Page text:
For the characters of The Sound and the Fury, sin is almost always related to sex. In fact, at times the two are synonymous. A daughter’s blossoming sexuality becomes the tipping point which throws an entire family into chaos. Even though sex is at the center of the novel, it’s something that the characters can’t address fully. If they admit that someone has moved beyond the morals preached by older generations, then they’re left navigating unknown territory – something which moves one brother to madness and another to all-consuming rage. Sin, we learn, is a relative term – one that changes according to the shifting perspectives of individual characters.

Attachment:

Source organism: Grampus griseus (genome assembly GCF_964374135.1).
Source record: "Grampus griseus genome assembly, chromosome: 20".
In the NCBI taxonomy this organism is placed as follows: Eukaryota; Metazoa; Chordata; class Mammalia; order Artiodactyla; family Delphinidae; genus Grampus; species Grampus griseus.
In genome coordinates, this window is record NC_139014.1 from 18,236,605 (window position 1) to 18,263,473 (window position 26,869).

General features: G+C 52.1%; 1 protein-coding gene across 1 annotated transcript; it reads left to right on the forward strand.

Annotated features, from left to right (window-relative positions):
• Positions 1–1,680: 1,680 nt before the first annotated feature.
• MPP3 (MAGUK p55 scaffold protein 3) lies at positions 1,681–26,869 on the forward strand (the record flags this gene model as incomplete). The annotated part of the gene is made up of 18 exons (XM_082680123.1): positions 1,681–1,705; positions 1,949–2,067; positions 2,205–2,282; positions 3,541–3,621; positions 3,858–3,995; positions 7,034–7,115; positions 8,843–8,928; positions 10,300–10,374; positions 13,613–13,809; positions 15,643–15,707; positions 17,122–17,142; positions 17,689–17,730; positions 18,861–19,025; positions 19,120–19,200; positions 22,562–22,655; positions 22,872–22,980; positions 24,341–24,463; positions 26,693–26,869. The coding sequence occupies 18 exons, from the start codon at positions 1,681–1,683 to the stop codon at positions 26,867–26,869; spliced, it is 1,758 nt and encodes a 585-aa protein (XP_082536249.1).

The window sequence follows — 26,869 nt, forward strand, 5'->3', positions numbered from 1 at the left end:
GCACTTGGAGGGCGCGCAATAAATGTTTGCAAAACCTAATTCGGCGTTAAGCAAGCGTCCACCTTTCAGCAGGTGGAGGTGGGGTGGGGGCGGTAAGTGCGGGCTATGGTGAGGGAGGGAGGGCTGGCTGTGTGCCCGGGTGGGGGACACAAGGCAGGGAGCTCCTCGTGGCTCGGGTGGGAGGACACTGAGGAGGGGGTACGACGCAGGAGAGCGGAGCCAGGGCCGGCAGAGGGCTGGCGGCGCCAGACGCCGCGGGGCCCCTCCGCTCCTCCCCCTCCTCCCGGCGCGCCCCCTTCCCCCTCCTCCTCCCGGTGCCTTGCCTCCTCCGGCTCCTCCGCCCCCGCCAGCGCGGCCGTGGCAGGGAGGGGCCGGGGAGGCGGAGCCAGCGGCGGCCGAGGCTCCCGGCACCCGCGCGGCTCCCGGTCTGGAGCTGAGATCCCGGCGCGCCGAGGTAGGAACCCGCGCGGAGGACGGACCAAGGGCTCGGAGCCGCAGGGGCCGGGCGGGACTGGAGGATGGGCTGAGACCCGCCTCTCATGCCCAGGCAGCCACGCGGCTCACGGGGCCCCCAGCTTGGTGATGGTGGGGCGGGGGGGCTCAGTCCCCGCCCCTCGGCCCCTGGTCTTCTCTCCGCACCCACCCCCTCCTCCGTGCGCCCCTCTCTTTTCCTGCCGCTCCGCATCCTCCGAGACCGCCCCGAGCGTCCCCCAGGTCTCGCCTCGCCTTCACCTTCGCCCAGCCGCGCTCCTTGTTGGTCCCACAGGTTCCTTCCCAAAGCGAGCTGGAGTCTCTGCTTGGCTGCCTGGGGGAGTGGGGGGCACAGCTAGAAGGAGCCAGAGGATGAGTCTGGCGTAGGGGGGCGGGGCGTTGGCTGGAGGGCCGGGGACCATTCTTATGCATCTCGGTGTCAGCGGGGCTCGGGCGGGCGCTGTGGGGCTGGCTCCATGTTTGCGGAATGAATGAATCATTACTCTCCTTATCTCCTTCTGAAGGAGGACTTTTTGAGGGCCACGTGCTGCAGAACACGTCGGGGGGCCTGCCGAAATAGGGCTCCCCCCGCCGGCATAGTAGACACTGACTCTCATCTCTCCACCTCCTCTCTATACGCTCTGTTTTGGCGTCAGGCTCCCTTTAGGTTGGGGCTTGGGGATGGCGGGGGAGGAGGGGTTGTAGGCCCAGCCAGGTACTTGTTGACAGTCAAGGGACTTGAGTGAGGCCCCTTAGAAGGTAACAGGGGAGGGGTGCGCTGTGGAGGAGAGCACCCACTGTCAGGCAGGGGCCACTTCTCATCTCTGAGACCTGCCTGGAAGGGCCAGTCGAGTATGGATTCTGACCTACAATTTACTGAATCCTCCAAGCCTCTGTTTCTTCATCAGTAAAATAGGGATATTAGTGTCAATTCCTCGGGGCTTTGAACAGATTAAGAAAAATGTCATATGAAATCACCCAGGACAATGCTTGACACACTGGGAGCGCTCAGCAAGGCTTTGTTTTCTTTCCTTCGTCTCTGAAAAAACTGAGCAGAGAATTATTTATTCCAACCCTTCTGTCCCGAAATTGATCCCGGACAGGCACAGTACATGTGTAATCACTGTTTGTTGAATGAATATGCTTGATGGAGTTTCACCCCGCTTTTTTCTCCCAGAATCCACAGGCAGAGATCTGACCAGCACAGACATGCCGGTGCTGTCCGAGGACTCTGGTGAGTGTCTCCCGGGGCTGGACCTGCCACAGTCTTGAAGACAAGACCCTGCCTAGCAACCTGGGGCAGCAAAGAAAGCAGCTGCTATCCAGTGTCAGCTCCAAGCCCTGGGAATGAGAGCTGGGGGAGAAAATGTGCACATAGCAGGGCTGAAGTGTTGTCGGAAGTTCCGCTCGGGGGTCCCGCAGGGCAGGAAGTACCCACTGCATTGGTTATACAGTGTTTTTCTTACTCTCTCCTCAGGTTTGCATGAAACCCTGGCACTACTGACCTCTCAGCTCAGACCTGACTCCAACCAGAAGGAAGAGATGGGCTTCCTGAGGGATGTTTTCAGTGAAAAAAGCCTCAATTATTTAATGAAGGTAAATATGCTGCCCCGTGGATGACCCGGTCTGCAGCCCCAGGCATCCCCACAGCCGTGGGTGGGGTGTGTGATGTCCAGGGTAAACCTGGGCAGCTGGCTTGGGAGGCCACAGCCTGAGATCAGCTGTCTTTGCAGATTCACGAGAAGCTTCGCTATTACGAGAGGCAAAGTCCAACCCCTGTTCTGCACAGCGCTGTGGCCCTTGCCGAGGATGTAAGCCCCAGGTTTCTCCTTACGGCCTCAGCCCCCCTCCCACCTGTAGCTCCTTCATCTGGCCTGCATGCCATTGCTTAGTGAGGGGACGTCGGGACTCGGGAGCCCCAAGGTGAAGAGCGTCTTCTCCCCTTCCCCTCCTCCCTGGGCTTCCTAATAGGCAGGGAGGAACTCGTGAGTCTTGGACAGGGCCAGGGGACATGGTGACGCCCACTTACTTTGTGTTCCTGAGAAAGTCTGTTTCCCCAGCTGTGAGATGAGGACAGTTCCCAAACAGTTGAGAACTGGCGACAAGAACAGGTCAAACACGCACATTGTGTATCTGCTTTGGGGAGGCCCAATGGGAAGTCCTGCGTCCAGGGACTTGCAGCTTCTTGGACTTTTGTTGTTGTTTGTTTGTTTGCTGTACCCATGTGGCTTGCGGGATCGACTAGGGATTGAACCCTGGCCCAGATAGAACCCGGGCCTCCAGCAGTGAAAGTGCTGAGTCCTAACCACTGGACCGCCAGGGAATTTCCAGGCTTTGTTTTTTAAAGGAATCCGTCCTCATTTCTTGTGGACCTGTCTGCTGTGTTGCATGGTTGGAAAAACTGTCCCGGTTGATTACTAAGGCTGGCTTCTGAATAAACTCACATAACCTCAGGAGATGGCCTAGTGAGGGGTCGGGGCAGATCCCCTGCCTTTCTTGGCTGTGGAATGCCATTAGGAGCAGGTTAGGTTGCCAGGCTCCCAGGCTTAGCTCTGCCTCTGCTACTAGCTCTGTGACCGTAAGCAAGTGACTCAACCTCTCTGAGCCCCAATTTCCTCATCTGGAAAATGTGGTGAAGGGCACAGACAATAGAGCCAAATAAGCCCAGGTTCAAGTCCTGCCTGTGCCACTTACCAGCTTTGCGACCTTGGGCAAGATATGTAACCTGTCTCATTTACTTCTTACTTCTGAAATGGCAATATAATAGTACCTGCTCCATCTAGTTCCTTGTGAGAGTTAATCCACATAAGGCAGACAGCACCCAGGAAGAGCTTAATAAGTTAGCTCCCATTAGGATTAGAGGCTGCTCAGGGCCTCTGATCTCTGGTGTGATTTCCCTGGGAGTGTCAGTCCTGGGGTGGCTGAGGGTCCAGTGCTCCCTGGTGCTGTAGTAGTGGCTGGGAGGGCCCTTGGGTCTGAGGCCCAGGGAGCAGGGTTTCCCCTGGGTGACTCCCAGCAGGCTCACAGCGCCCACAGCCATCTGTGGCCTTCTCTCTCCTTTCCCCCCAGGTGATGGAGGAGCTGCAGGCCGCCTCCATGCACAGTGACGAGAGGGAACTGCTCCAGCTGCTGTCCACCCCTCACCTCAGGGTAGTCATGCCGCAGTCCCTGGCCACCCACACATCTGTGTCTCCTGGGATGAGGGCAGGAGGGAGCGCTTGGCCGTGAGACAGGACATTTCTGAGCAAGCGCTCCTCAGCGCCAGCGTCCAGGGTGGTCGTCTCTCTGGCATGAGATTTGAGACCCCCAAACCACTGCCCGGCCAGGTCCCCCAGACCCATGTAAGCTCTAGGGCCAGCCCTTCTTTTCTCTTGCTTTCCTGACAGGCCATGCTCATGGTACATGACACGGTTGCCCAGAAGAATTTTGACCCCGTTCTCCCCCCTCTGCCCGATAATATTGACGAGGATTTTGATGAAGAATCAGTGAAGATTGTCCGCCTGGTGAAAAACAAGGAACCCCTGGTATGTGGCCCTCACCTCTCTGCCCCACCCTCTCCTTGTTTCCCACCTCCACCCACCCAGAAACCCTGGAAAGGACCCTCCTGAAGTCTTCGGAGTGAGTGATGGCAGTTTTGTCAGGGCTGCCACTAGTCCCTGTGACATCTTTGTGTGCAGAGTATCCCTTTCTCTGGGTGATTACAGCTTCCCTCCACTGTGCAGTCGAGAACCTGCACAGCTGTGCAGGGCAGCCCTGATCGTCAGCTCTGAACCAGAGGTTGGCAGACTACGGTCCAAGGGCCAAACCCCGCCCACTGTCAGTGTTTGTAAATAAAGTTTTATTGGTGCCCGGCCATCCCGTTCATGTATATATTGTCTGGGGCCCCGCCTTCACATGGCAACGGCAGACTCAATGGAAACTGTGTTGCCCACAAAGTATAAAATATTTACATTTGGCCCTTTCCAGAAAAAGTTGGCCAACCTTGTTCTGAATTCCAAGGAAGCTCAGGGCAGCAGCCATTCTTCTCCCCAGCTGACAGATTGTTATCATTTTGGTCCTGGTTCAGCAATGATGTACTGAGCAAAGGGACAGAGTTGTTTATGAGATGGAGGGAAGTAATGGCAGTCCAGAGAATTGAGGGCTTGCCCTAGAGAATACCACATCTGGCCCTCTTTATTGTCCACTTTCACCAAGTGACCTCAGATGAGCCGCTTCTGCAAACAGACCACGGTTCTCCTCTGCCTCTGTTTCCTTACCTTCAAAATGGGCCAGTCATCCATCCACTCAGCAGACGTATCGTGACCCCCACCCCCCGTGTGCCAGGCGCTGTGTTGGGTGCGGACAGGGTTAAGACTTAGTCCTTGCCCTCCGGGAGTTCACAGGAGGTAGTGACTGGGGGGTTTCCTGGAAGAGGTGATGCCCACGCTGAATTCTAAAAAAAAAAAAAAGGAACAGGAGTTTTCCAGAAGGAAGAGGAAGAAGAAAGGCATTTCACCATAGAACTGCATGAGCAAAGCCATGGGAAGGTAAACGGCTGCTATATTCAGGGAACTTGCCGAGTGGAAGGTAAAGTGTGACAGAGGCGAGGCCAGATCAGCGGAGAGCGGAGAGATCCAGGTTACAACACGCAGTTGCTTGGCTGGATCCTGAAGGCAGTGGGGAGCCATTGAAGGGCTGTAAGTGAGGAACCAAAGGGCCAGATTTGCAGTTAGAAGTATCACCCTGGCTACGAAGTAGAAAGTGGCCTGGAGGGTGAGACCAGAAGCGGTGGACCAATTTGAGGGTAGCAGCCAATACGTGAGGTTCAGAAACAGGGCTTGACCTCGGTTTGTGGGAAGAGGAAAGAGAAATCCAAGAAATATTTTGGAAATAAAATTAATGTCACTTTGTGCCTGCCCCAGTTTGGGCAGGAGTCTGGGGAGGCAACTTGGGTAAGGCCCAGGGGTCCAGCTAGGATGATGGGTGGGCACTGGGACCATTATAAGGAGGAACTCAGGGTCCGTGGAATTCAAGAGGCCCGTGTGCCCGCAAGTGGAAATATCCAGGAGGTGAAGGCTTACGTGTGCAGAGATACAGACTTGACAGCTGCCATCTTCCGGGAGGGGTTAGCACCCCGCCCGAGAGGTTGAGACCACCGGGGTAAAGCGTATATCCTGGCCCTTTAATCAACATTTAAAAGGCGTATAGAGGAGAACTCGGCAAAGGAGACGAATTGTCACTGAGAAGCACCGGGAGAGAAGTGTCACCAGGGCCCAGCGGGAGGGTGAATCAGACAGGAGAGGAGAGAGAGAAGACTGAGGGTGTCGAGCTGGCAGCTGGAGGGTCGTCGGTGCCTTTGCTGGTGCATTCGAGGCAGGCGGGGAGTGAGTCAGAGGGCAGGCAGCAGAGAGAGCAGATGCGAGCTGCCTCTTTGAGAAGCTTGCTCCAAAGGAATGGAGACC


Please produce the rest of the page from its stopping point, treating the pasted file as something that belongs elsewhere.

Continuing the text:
Caddy’s sin isn’t that she’s sexually promiscuous – it’s that her promiscuity undercuts her ability to behave as a "lady."
Because he’s not mired in notions of morality or right and wrong, Benjy Compson remains the one character able to articulate his relationship with Caddy in terms of love.